A new spyware, dubbed PseudoManuscrypt, has been targeting thousands of devices around the world, including several ICS systems. The malware name comes from its similarities with the Manuscrypt backdoor malware used by Lazarus APT.
What has happened?
According to Kaspersky experts, around 7.2% of targeted systems are part of ICS used in engineering, manufacturing, construction, building automation, utilities, water management, and energy industries.
Between January and November, the malware targeted around 35,000 systems across 195 countries. This is an uncommon phenomenon observed in targeted attacks by nation-state actors.
PseudoManuscrypt spreads using a malware-as-a-service platform that delivers the malicious code inside pirated software installers. Additionally, it spreads via the Glupteba botnet.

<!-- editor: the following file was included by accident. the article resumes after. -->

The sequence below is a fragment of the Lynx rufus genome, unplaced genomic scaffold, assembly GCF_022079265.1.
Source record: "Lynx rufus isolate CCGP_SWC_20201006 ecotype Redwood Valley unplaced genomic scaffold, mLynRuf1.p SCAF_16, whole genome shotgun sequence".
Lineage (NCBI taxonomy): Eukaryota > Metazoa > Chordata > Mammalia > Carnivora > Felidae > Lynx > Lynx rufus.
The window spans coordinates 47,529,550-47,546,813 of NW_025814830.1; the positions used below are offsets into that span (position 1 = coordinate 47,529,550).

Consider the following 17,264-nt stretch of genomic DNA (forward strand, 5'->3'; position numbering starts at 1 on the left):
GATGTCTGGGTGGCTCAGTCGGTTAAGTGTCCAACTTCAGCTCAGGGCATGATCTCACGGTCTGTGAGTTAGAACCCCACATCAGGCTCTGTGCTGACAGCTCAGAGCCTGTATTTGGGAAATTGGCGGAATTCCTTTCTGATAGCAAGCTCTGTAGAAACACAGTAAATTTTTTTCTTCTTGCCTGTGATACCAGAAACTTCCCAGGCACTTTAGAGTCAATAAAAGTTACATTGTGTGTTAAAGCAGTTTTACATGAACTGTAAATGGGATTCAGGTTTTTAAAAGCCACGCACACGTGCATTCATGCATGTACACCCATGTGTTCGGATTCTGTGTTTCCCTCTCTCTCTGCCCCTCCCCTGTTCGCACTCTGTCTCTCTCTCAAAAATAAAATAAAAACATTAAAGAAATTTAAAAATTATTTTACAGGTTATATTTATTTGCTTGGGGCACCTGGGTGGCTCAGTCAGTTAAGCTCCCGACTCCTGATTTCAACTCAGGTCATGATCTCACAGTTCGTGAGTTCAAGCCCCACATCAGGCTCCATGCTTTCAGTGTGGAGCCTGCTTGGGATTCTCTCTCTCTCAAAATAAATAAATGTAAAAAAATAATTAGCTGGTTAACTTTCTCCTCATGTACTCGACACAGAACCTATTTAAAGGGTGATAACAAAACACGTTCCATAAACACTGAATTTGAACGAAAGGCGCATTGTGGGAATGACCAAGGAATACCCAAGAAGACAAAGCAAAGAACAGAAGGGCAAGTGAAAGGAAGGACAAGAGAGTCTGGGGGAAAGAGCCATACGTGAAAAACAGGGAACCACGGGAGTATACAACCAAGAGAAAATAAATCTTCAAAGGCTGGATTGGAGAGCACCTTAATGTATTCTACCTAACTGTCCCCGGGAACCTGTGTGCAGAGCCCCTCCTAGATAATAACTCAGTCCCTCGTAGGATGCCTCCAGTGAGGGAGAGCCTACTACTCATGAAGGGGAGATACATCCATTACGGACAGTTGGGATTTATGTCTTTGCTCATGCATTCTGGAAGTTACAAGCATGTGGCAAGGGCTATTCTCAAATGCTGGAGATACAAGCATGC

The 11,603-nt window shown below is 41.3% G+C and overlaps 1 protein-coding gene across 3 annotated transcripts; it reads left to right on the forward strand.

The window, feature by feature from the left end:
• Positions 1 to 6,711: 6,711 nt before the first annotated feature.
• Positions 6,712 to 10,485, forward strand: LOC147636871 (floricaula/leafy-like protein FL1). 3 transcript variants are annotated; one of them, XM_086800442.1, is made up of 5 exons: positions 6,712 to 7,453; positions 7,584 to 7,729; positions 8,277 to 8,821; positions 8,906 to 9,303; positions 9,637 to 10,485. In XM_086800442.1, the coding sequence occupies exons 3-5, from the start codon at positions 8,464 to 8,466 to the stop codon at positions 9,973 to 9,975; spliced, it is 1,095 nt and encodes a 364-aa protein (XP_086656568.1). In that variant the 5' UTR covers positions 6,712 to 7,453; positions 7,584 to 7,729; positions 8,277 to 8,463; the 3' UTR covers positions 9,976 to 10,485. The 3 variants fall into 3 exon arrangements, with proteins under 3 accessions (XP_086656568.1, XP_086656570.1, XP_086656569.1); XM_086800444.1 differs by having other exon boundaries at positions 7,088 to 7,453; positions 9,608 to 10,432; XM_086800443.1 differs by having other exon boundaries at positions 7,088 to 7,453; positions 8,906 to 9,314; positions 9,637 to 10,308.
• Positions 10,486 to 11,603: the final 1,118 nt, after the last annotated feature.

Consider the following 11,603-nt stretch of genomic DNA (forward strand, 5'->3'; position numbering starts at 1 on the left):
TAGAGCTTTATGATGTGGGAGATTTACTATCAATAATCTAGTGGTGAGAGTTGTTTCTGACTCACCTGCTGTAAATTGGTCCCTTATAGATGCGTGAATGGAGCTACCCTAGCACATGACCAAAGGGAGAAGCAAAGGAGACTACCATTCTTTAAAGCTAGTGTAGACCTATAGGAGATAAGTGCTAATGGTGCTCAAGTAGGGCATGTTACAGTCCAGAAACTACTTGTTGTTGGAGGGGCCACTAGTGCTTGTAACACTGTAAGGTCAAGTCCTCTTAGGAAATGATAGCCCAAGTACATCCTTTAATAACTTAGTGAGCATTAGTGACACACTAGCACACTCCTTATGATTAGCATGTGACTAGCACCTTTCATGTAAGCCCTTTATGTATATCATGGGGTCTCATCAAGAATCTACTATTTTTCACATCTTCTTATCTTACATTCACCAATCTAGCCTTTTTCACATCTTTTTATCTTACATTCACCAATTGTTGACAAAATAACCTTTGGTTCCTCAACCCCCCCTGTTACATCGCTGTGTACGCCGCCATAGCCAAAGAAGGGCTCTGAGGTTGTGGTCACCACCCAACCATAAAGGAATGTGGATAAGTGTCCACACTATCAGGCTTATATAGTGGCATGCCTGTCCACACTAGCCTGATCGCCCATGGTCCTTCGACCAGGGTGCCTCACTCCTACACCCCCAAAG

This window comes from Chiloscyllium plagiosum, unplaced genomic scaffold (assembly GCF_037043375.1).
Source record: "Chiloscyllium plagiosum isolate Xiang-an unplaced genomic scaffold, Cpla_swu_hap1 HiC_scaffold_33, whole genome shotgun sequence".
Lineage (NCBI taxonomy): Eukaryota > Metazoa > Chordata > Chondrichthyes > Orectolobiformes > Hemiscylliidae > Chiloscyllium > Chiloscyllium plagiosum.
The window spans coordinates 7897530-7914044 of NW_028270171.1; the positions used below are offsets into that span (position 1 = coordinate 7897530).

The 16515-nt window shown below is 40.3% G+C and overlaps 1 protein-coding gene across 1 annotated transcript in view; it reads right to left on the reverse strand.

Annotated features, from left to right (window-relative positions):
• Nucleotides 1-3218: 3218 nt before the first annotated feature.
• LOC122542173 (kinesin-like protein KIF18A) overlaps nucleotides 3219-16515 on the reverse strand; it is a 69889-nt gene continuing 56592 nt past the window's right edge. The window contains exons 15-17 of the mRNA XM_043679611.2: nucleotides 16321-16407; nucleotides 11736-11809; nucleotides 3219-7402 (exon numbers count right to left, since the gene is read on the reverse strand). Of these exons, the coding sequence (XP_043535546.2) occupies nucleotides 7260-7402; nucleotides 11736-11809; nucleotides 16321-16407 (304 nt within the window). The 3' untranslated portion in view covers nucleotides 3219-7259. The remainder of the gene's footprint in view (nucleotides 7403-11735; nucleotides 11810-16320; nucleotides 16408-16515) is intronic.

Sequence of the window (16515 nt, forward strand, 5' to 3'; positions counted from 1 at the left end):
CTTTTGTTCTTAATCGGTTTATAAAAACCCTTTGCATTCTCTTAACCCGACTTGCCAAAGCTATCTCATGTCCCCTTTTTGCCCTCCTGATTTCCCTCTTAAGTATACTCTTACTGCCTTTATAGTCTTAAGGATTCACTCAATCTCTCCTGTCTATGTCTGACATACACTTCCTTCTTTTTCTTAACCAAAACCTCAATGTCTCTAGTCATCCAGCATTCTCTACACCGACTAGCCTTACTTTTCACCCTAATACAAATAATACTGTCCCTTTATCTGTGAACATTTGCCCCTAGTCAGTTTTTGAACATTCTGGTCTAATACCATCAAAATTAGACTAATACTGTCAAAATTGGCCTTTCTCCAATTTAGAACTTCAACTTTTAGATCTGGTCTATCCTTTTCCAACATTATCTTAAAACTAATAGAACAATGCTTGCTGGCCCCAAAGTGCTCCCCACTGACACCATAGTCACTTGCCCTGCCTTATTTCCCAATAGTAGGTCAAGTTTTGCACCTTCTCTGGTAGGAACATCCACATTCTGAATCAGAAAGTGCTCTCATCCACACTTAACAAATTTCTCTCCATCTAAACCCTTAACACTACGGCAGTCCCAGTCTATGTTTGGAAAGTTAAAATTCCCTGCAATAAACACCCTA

Around 29.4% of computers were non-ICS and the targeted entities were mostly based in Russia (10.1%), India (10%), and Brazil (9.3%), while targeted ICS were mostly based in India, Russia, and Vietnam.
Spyware features and capabilities
The spyware uses KCP protocol for communication with the C2 servers. Earlier, the KCP protocol was seen in attacks by the APT41 group aimed at industrial organizations.
The spyware supports multiple capabilities, such as logging keypresses, capturing screenshots and videos of the screen, stealing VPN connection data, and recording sound.
The malware contains comments written in Chinese and connects to Baidu cloud storage service.
Despite many insights on the threat, researchers still think that many of the findings remained unexplained.
The threat group behind the PseudoManuscrypt malware has attacked systems of high-profile organizations in different countries, which leads to the conclusion that the attackers are very much focused and dangerous. In order to stay protected, organizations should focus on intelligence sharing and protecting their intellectual property and operational technology networks.